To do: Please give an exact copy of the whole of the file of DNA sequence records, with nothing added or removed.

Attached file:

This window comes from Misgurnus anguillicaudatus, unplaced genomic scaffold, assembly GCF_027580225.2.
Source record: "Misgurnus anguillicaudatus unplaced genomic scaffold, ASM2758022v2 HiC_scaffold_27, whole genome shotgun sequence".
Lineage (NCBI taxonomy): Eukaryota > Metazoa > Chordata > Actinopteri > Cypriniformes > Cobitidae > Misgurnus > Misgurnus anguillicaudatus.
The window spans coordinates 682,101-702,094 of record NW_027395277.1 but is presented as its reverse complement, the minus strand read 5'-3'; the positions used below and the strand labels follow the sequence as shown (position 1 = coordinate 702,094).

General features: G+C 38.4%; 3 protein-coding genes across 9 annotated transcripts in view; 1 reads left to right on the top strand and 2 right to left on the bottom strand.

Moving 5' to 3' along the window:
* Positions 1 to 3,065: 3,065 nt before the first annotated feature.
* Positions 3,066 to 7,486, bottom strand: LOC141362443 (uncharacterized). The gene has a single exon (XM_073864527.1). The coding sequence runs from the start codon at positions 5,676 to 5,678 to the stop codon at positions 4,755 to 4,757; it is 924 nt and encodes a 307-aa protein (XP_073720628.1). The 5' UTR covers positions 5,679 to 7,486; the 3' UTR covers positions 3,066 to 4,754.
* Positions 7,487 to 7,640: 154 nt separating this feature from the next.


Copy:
This window comes from Misgurnus anguillicaudatus, unplaced genomic scaffold, assembly GCF_027580225.2.
Source record: "Misgurnus anguillicaudatus unplaced genomic scaffold, ASM2758022v2 HiC_scaffold_27, whole genome shotgun sequence".
Lineage (NCBI taxonomy): Eukaryota > Metazoa > Chordata > Actinopteri > Cypriniformes > Cobitidae > Misgurnus > Misgurnus anguillicaudatus.
The window spans coordinates 682,101-702,094 of record NW_027395277.1 but is presented as its reverse complement, the minus strand read 5'-3'; the positions used below and the strand labels follow the sequence as shown (position 1 = coordinate 702,094).

General features: G+C 38.4%; 3 protein-coding genes across 9 annotated transcripts in view; 1 reads left to right on the top strand and 2 right to left on the bottom strand.

Moving 5' to 3' along the window:
* Positions 1 to 3,065: 3,065 nt before the first annotated feature.
* Positions 3,066 to 7,486, bottom strand: LOC141362443 (uncharacterized). The gene has a single exon (XM_073864527.1). The coding sequence runs from the start codon at positions 5,676 to 5,678 to the stop codon at positions 4,755 to 4,757; it is 924 nt and encodes a 307-aa protein (XP_073720628.1). The 5' UTR covers positions 5,679 to 7,486; the 3' UTR covers positions 3,066 to 4,754.
* Positions 7,487 to 7,640: 154 nt separating this feature from the next.